Speeches and writings by the winners of a literary prize that should be more widely known.
Norman, Oklahoma, though the site of the state’s premier university, is an unlikely center for writing from around the globe. In the words of the executive editor of World Literature Today, it “does not obviously have a cosmopolitan culture that can sponsor the celebration of world literature and internationalism.” Nonetheless, for 50 years, the journal has been a primary vehicle for delivering works by international authors to American readers as well as the awarding of the annual Neustadt Prize, named for a family of donors. The first honoree was the Italian poet Giuseppe Ungaretti, who accepted with gracious words: “I am very moved by this ceremony in this distant land. It was exhausting to get here: it was far away, it was farther than I ever would have imagined” and yet emanated from a university that was “a model for encouraging studies, but also for the diffusion of poetry.” Other honorees have included Gabriel García Márquez, Elizabeth Bishop, Tomas Tranströmer, David Malouf, Claribel Alegría, and Dubravka Ugrešić, with obvious attention to a diverse body of writers from many traditions and ethnicities. Many of those writers have faced political repression at home. As the editor notes, for instance, “in 1991, when war broke out in the former Yugoslavia, Ugrešić took a firm antiwar stance and became a target for nationalist journalists, politicians, and fellow writers. Subjected to ostracism and persistent media harassment, she left Croatia in 1993.” In her warm, wide-ranging acceptance speech, she recalls Vladimir Nabokov, who remarked, “There are three points of view from which a writer can be considered: he may be considered as a storyteller, as a teacher, and as an enchanter. A major writer combines all three—storyteller, teacher, enchanter—but it is the enchanter in him that predominates.” The enchanters gathered in this volume all merit our attention.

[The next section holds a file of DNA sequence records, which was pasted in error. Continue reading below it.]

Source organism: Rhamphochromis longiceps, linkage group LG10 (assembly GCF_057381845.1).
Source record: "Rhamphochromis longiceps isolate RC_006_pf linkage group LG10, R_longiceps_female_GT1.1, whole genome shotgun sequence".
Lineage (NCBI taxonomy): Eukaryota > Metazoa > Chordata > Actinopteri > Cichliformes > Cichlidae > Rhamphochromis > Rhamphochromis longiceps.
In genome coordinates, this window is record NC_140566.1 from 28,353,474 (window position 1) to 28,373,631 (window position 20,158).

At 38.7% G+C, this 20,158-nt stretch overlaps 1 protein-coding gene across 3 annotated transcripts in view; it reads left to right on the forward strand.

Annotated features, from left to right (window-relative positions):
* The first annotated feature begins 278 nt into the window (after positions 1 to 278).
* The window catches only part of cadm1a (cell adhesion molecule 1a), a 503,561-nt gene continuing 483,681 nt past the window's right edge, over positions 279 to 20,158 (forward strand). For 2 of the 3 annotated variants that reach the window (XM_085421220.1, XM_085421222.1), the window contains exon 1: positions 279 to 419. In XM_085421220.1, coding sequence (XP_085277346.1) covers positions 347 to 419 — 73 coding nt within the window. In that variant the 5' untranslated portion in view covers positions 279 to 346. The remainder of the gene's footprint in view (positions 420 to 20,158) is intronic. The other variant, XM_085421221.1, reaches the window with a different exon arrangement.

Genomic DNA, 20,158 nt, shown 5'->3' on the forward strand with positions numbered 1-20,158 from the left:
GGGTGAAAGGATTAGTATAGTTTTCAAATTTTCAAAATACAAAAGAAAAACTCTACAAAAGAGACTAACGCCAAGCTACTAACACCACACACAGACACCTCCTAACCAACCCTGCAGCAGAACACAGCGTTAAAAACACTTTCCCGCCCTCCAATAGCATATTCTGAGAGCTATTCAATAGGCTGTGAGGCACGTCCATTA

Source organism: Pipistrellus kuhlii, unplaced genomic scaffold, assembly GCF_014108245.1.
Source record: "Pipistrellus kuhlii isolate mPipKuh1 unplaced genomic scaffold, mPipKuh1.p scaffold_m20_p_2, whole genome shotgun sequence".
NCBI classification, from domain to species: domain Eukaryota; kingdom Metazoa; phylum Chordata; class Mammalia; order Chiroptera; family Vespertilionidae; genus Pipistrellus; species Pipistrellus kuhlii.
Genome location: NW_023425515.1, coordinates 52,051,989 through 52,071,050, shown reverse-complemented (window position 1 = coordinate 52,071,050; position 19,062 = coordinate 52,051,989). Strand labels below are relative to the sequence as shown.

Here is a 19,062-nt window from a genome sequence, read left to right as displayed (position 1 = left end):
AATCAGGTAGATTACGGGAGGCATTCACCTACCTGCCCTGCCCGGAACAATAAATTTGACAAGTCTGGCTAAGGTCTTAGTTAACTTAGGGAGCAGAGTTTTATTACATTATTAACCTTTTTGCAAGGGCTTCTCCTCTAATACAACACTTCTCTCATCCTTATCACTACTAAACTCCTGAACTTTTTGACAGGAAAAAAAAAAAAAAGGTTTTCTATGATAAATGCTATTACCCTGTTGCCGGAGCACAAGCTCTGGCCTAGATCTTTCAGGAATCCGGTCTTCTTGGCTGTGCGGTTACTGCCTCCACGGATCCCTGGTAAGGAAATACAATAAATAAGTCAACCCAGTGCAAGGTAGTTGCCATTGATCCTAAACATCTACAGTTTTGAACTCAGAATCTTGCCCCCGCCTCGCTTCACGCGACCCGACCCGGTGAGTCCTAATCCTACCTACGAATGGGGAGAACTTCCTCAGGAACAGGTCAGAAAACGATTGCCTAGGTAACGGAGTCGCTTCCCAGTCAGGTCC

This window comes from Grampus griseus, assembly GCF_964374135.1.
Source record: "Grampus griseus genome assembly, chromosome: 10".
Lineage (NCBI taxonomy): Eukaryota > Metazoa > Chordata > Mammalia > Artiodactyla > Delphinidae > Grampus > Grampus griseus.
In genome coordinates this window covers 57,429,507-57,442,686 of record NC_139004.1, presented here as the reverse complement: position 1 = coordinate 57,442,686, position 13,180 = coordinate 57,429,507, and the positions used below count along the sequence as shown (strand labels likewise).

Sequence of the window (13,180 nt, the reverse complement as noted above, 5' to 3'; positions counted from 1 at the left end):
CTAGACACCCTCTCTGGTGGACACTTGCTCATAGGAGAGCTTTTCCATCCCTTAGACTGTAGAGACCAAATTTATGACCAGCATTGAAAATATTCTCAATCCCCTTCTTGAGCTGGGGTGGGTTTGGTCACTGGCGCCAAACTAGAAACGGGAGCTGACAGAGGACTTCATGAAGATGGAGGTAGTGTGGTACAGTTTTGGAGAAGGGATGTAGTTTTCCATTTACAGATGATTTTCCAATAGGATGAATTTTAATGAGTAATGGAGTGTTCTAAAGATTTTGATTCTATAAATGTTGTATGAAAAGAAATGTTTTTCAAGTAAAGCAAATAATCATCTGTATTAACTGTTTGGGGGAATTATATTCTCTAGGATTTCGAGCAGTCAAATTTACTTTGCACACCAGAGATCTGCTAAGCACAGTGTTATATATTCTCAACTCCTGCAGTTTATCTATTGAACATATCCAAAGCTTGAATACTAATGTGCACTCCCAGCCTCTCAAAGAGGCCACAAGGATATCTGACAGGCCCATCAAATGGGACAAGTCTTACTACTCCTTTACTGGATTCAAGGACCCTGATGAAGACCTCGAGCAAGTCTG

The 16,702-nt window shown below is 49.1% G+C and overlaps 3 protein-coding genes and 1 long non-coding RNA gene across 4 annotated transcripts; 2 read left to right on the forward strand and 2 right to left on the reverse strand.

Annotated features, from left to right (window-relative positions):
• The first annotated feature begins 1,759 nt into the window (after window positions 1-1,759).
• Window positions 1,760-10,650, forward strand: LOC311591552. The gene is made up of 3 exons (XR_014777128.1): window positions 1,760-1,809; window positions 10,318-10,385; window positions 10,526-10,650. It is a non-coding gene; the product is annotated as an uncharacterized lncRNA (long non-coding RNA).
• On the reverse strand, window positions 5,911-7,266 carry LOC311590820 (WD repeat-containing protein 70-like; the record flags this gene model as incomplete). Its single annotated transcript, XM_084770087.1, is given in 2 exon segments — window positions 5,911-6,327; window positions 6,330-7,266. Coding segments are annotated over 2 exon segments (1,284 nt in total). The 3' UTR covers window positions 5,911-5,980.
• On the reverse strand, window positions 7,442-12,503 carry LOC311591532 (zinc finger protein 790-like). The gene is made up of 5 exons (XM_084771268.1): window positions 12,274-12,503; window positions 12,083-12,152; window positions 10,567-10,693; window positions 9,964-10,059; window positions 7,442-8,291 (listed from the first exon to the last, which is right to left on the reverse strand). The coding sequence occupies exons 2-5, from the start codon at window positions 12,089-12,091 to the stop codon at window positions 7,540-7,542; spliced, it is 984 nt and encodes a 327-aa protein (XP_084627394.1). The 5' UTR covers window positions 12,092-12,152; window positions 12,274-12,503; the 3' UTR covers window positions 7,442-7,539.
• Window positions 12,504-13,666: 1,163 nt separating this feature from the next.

A welcome anthology for readers of world letters.